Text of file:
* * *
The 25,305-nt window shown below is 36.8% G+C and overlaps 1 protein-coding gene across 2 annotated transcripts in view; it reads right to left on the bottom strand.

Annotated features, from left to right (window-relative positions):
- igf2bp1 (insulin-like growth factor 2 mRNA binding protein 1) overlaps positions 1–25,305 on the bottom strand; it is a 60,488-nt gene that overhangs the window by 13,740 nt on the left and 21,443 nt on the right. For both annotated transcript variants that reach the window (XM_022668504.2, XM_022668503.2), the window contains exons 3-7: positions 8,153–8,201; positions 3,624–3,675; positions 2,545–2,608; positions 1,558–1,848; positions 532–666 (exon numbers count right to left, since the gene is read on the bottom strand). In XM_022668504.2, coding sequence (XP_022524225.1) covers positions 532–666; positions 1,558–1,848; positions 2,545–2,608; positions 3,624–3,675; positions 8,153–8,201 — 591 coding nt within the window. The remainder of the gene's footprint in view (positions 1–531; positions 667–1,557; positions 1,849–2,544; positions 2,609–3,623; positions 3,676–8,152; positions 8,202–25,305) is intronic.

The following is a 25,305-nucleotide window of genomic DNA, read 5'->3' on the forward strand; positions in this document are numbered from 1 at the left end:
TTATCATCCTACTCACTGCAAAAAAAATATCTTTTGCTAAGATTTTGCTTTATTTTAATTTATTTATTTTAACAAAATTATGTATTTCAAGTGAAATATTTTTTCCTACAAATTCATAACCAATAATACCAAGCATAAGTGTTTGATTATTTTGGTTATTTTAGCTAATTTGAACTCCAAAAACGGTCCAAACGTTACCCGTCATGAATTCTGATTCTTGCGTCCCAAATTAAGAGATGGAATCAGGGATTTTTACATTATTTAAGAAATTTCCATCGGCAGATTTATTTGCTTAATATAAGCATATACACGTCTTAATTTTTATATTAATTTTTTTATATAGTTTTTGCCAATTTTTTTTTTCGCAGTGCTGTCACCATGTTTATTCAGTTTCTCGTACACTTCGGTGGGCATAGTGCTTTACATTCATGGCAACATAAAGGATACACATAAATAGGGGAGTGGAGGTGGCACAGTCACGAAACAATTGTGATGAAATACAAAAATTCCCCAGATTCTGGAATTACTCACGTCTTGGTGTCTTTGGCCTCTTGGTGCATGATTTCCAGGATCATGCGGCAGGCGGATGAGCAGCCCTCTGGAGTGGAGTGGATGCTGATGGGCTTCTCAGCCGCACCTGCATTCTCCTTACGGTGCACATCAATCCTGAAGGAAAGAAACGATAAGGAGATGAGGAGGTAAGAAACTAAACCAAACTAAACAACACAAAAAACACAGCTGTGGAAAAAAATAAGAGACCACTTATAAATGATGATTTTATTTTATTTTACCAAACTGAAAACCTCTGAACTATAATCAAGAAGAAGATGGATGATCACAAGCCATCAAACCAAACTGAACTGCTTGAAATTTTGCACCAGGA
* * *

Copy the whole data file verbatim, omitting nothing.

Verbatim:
The 25,305-nt window shown below is 36.8% G+C and overlaps 1 protein-coding gene across 2 annotated transcripts in view; it reads right to left on the bottom strand.

Annotated features, from left to right (window-relative positions):
- igf2bp1 (insulin-like growth factor 2 mRNA binding protein 1) overlaps positions 1–25,305 on the bottom strand; it is a 60,488-nt gene that overhangs the window by 13,740 nt on the left and 21,443 nt on the right. For both annotated transcript variants that reach the window (XM_022668504.2, XM_022668503.2), the window contains exons 3-7: positions 8,153–8,201; positions 3,624–3,675; positions 2,545–2,608; positions 1,558–1,848; positions 532–666 (exon numbers count right to left, since the gene is read on the bottom strand). In XM_022668504.2, coding sequence (XP_022524225.1) covers positions 532–666; positions 1,558–1,848; positions 2,545–2,608; positions 3,624–3,675; positions 8,153–8,201 — 591 coding nt within the window. The remainder of the gene's footprint in view (positions 1–531; positions 667–1,557; positions 1,849–2,544; positions 2,609–3,623; positions 3,676–8,152; positions 8,202–25,305) is intronic.

The following is a 25,305-nucleotide window of genomic DNA, read 5'->3' on the forward strand; positions in this document are numbered from 1 at the left end:
TTATCATCCTACTCACTGCAAAAAAAATATCTTTTGCTAAGATTTTGCTTTATTTTAATTTATTTATTTTAACAAAATTATGTATTTCAAGTGAAATATTTTTTCCTACAAATTCATAACCAATAATACCAAGCATAAGTGTTTGATTATTTTGGTTATTTTAGCTAATTTGAACTCCAAAAACGGTCCAAACGTTACCCGTCATGAATTCTGATTCTTGCGTCCCAAATTAAGAGATGGAATCAGGGATTTTTACATTATTTAAGAAATTTCCATCGGCAGATTTATTTGCTTAATATAAGCATATACACGTCTTAATTTTTATATTAATTTTTTTATATAGTTTTTGCCAATTTTTTTTTTCGCAGTGCTGTCACCATGTTTATTCAGTTTCTCGTACACTTCGGTGGGCATAGTGCTTTACATTCATGGCAACATAAAGGATACACATAAATAGGGGAGTGGAGGTGGCACAGTCACGAAACAATTGTGATGAAATACAAAAATTCCCCAGATTCTGGAATTACTCACGTCTTGGTGTCTTTGGCCTCTTGGTGCATGATTTCCAGGATCATGCGGCAGGCGGATGAGCAGCCCTCTGGAGTGGAGTGGATGCTGATGGGCTTCTCAGCCGCACCTGCATTCTCCTTACGGTGCACATCAATCCTGAAGGAAAGAAACGATAAGGAGATGAGGAGGTAAGAAACTAAACCAAACTAAACAACACAAAAAACACAGCTGTGGAAAAAAATAAGAGACCACTTATAAATGATGATTTTATTTTATTTTACCAAACTGAAAACCTCTGAACTATAATCAAGAAGAAGATGGATGATCACAAGCCATCAAACCAAACTGAACTGCTTGAAATTTTGCACCAGGA